It’s clear that a criminal conviction would be bad for business, for Quebec, and for Canada, as well as the re-election prospects of the federal Liberal party as the country heads into a fall vote.
When the bid for remediation failed, the company headed back to trial, and SNC-Lavalin put up a challenge in federal court. The case eventually fell at the feet of the new attorney general, Wilson-Raybould.
When she seemed hesitant to move towards remediation, the political walls closed in on her. It appears the Trudeau Liberals cleverly seized on the opportunity when cabinet member Scott Brison decided to resign his Treasury Board post in January, prompting a cabinet shuffle. Out went Wilson-Raybould from justice and — surprise, surprise — in came David Lametti, who seems more accommodating to the idea of overriding the earlier decision to send the case to trial and moving toward remediation.
During her midweek testimony, Wilson-Raybould stayed on-message, using terms such as “veiled threats,” political and partisan,” and highly “inappropriate” to describe what she found herself facing from her party. In one memorable line from her testimony, she said, “I explained to him [the PM] the law.”
The Cohen testimony was also Shakespearean in its attempt to ruin a president the witness once claimed to hold in such high esteem that he would take a bullet for him. The fixer is now fixated on bringing the world’s most powerful man to justice.
Cohen described himself as Trump’s “fool,” and during the seven-hour back-and-forth between Republican and Democratic lawmakers — which was followed by hours of closed-door testimony before the House intelligence committee on Thursday — he said he was basically the lead liar for one of the world’s most prolific liars. According to the Washington Post, Trump has publicly spoken more than 8,000 big fat untruths during his two years in the White House. Cohen’s testimony slowly unspooled a smorgasbord of criminality and bad behaviour.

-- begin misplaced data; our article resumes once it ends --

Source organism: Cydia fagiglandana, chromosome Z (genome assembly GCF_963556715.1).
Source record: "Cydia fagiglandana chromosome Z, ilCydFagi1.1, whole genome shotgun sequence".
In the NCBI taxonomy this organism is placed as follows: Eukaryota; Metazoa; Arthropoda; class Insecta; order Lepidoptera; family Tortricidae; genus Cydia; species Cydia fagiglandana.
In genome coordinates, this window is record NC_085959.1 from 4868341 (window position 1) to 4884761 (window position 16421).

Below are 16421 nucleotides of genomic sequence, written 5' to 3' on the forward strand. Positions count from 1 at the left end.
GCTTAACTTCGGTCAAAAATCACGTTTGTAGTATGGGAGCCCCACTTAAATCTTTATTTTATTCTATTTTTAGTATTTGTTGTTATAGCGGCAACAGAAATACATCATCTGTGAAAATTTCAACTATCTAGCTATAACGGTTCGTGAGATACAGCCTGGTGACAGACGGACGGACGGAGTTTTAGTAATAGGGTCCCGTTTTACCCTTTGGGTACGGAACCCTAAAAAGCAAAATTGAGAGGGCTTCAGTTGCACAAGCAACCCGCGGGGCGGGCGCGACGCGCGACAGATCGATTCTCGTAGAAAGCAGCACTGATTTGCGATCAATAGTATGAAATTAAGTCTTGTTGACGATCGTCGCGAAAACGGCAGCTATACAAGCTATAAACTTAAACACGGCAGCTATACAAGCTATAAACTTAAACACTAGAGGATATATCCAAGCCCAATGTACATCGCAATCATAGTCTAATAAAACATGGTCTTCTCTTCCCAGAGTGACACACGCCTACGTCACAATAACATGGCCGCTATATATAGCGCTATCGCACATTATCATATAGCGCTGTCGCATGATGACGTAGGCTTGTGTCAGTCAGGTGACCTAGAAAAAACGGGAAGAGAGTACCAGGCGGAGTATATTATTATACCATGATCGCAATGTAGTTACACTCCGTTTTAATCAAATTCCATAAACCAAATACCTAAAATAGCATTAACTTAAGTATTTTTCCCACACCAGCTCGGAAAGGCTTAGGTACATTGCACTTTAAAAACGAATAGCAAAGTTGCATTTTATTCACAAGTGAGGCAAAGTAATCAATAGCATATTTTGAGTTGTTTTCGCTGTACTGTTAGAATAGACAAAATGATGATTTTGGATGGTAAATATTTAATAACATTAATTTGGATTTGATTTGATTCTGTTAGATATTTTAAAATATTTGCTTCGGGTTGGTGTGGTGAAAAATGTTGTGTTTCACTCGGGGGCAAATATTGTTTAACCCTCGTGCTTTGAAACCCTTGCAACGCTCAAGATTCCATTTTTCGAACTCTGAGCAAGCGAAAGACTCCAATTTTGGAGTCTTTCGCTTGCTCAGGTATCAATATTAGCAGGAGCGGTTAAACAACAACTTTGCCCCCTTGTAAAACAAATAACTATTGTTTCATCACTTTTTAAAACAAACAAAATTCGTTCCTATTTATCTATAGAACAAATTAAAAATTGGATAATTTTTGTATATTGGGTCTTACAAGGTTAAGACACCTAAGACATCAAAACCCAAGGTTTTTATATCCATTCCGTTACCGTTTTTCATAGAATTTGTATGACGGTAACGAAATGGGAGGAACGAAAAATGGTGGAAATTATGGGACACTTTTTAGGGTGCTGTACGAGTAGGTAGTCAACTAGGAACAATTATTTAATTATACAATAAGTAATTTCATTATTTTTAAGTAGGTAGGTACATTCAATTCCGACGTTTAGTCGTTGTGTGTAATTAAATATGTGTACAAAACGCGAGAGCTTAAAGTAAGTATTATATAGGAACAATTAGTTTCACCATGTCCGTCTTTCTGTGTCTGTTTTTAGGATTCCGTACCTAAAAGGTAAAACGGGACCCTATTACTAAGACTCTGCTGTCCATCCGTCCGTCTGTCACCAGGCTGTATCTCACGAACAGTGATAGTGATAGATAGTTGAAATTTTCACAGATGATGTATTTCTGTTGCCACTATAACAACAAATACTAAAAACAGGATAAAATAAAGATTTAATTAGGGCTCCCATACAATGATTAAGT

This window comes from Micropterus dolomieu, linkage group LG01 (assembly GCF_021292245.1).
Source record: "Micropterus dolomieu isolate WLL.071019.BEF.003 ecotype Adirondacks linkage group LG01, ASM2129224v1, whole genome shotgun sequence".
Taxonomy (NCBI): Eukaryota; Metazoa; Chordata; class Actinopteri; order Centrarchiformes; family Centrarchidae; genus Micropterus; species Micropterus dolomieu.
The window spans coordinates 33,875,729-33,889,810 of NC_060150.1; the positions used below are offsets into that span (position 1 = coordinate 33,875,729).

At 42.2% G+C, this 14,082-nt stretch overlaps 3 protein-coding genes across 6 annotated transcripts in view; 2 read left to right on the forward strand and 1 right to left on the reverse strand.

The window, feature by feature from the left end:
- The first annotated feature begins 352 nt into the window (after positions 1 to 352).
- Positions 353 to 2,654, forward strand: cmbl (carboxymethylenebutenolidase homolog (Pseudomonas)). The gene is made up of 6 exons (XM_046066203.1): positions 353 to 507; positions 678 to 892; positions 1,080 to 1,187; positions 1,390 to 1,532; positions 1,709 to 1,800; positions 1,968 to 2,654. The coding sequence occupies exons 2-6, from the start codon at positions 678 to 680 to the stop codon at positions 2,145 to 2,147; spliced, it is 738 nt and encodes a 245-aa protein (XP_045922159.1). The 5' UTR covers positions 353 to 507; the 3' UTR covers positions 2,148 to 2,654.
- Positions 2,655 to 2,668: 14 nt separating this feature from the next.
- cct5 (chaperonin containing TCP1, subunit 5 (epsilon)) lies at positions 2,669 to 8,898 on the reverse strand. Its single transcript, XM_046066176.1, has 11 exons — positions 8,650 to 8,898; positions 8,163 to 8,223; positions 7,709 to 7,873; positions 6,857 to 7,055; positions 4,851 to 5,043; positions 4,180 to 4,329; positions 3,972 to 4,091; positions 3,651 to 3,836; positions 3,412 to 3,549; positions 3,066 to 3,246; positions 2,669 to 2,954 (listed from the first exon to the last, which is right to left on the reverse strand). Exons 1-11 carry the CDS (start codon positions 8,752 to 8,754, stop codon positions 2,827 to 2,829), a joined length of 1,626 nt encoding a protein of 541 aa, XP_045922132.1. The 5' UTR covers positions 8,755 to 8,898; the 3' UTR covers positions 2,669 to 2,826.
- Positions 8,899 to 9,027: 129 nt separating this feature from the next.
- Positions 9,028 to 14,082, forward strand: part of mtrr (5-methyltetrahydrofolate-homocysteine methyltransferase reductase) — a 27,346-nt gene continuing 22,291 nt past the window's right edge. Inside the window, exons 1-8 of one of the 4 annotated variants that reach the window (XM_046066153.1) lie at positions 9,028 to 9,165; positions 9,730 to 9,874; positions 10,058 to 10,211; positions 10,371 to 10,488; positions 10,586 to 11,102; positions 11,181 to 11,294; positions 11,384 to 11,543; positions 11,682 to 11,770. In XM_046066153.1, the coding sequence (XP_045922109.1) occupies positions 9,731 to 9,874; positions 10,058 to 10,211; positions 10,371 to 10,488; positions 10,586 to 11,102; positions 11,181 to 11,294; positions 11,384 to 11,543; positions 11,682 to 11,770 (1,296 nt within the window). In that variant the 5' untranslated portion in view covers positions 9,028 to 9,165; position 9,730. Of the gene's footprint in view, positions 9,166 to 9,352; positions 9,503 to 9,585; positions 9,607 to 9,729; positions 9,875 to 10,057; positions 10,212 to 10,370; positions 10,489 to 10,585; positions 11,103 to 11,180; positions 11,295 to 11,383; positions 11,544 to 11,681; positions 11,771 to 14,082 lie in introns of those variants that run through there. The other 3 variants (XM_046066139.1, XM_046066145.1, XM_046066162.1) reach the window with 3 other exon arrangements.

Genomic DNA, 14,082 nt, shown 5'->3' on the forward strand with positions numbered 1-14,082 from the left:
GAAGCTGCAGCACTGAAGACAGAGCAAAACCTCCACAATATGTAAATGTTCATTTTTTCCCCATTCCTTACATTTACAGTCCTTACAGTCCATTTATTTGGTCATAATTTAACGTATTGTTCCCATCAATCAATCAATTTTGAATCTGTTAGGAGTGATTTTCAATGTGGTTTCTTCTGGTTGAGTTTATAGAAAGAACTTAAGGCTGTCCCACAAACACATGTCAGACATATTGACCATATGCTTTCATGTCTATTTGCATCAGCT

The former fixer’s mea culpa came after a decade of playing Trump’s Iago. In one startling admission, he said he had used his bully-boy tactics 500 times to intimidate foes of the president.
The son of a Holocaust survivor, he said he was pushed onto the road to redemption by many sinister moments from the Trump presidency: his calling media the “enemy of the people,” his reference to marchers at a Charlottesville white supremacist rally as “very fine people,” and dozens more.
But the walls truly came tumbling down for Cohen after his Manhattan office was raided by FBI agents, who found a great haul of evidence that led to multiple federal charges, including tax evasion. His co-operation with the feds is now complete. He has been interviewed seven times by special counsel Robert Mueller in the Justice Department’s look into Russian meddling, and he continues to talk to the Southern District of New York, which has Trump Inc. in its crosshairs.
The alleged crimes of Trump’s businesses and SNC-Lavalin run parallel in the sense that both are being revealed by credible witnesses who know, up-close and personal, the corruptive elements of influence-peddling. This at a time when elected officials increasingly behave like minions for their masters, who in turn serve money and power.
Wilson-Raybould’s testimony was stunning for one reason: She did exactly what she was supposed to do. Instead of acting on behalf of corporate interests and misguided motives by her party, under pressure to violate every principle of the government’s responsibility to the rule of law, she quit the game. She said no to them and yes to Canadians. Yes to justice. And yes to the people who put her in a position of authority to protect them—not the likes of SNC-Lavalin or the party elites currying favour with the rich and powerful.
Watching U.S. Republican politicians choke down every ounce of pride, responsibility and independence they ever had while ignoring the wrong done by a “racist, a con man and a cheat,” as Cohen described him — not to mention a sexually predatory and possibly treasonous chief executive — is beyond pathetic. They have flushed their good names, their legacies and the only thing any of us really have — our reputation — down the toilet in allegiance not to flag, fellow Americans or family, but to their political party — and the orange-faced reality-TV nightmare currently leading it.
Brampton faces a similar if smaller dilemma. Its two Progressive Conservative MPPs, Prabmeet Sarkaria and Amarjot Sandhu, give the appearance of not giving a damn about the city and the livelihood of the beleaguered voters who sent them to Queen’s Park. On every issue facing Brampton residents — the ongoing healthcare crisis, possible cuts to primary education, crippling car insurance rates, the dire need for university funding, smart growth policies to help the city move prosperously into the future and more — these two pawns have been missing in action.